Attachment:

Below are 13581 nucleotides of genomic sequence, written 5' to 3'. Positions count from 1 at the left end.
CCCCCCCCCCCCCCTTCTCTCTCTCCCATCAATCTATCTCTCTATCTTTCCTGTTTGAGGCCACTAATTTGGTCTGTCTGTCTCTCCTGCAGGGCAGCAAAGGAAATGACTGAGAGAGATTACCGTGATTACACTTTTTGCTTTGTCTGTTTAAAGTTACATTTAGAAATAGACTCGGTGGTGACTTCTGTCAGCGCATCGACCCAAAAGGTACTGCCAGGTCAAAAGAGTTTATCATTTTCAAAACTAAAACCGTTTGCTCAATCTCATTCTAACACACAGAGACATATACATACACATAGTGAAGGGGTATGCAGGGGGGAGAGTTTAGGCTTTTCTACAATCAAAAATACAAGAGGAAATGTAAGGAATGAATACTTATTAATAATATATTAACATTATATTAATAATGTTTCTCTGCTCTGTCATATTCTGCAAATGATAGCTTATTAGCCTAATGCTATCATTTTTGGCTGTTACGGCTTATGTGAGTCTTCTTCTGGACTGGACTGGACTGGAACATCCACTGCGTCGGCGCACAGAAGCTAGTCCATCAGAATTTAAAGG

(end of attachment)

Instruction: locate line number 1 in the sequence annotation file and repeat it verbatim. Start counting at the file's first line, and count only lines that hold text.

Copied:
Below are 13581 nucleotides of genomic sequence, written 5' to 3'. Positions count from 1 at the left end.